I have said publicly many times over the last several months how important it is that the members of KCPD are OK. And I mean OK physically, mentally, emotionally and many other ways. Because if they’re not OK in some way, it can affect their own safety and the service they provide. We want capable individuals to have satisfying careers here, and sometimes that can be derailed by how they’re treated within their own organization. Thinking about the well-being of everyone who works for the Kansas City Missouri Police Department reminds me of this post about bullying I wrote in September 2013. I wanted to share it again today, not because of any particular incident or pattern, but because it remains a concern of mine and because how it is handled can contribute to the success of our organization:

Heavy on my heart this morning is the subject of bullying – not cyber bullying, bullying at school or even sibling bullying – but workplace bullying. Bullying is not solely germane to those more commonly discussed areas. It frequently occurs in the workplace. 


I began writing this blog at 2:39 this morning. For some unknown reason, the topic was weighing on me with a sense of restlessness that I haven't felt in months. As I tried to discount the heaviness on my heart and to rationalize the restlessness as excitement for being on a few days of vacation, I realized I had to share the realities and perception of workplace bullying, especially in a law enforcement environment.

To the best of my knowledge, this topic has not been broached by any police department, and certainly not by the Kansas City Missouri Police Department. Realizing that it might not resonate well for some, I'll risk stirring the pot because this is a serious issue. But it would be a risk well worth the effort if it positively impacts the manner in which people are treated. Some might ask, "Why shine the light on the problem?" Because we must speak for those who can't speak for themselves!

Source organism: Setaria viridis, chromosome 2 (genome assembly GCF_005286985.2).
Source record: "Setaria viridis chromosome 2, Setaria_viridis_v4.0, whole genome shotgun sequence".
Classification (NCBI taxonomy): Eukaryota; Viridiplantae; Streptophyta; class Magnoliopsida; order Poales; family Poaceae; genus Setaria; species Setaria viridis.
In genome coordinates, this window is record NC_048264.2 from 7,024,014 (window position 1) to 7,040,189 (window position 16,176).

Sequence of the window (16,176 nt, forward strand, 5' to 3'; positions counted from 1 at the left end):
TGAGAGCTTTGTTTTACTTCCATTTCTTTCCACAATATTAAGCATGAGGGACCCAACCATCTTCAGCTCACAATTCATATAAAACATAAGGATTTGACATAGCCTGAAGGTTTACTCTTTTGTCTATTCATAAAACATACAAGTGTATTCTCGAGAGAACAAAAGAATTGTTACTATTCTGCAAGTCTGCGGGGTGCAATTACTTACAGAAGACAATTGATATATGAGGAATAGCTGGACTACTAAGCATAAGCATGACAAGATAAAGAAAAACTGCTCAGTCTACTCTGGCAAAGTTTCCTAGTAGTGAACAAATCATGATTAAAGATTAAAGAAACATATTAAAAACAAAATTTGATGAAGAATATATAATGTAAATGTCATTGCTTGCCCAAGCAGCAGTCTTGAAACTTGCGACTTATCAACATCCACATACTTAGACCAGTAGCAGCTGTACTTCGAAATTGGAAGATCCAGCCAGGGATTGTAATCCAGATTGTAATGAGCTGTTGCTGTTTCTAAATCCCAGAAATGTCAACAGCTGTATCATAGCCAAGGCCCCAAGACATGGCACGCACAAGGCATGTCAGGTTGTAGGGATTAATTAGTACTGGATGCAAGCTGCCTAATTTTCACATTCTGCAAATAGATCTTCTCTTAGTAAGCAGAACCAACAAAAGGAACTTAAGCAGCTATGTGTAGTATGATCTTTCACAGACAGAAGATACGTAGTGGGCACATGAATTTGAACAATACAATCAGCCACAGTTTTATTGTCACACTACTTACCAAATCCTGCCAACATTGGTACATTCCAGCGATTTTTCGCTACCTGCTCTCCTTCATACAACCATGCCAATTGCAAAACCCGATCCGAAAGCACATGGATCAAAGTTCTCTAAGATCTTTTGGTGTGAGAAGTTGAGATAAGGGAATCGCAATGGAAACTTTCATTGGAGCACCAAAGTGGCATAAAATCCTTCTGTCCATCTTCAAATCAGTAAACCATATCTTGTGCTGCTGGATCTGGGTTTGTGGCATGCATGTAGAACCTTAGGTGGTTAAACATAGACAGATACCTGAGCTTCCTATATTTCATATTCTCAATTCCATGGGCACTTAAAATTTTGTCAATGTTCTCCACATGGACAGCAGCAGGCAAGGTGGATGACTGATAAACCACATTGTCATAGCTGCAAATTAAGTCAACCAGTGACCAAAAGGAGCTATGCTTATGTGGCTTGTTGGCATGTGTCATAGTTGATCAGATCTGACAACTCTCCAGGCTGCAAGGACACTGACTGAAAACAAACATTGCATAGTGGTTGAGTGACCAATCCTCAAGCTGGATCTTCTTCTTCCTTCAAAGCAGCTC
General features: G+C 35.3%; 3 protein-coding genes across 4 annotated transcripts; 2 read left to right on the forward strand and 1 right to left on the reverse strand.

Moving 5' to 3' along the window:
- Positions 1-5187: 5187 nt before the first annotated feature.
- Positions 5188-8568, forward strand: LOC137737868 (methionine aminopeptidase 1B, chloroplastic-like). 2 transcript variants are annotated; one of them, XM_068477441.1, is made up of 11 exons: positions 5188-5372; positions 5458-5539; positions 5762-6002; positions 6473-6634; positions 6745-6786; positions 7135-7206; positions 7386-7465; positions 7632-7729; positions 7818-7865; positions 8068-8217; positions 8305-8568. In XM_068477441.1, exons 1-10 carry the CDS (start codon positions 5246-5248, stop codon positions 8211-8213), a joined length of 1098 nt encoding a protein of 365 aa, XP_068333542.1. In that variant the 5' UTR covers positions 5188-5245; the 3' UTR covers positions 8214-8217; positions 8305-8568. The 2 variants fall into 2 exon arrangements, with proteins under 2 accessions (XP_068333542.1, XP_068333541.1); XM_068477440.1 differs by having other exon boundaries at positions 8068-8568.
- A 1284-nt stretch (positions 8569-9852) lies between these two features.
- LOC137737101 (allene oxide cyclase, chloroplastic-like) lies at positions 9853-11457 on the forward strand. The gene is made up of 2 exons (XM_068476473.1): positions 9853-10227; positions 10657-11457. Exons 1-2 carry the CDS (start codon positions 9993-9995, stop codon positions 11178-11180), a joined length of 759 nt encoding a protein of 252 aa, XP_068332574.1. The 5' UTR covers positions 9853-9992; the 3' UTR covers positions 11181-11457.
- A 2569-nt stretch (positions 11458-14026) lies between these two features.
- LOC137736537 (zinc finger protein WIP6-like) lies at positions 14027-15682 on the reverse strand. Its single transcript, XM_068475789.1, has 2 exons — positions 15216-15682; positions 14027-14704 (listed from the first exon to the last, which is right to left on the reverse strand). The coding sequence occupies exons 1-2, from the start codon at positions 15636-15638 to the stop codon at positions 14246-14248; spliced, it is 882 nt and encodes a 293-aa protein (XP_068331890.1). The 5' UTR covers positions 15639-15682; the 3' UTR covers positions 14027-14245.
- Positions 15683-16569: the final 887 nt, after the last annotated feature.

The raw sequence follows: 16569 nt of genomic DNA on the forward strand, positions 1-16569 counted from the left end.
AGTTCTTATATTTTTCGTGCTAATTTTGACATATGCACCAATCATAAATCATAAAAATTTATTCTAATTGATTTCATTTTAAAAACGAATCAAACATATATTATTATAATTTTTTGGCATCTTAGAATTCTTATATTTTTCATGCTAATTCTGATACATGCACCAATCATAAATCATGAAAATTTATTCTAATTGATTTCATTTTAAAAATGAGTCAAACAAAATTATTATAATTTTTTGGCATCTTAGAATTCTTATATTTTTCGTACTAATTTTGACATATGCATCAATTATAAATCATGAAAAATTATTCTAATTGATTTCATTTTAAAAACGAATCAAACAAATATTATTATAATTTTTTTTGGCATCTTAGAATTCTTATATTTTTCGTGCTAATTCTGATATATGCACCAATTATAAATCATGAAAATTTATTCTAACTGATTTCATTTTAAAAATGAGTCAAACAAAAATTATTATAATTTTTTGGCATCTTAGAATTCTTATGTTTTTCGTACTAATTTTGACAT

Let me be clear, the issue within the KCPD is not systemic or wide-spread. Many of the bullies are no longer associated with the police department. The Kansas City Police Department is composed of courteous, dedicated and servant-minded individuals who have proven their commitment to our city.

At least on a weekly basis, I stress to my executive-level command staff the importance of ensuring all members of the department be respectful, courteous and fair, and that they immediately intervene if anyone is behaving unprofessionally. They've been asked to share my request and concerns with those they lead. They've been told if they see something, say something, and that no one should suffer in silence. Recently, executive level staff was provided a copy of "The Bully at Work," by Gary Namie, PhD, & Ruth Namie, PhD. This is one of many steps we'll take toward better identifying, addressing and eventually alleviating such an emotionally damaging practice.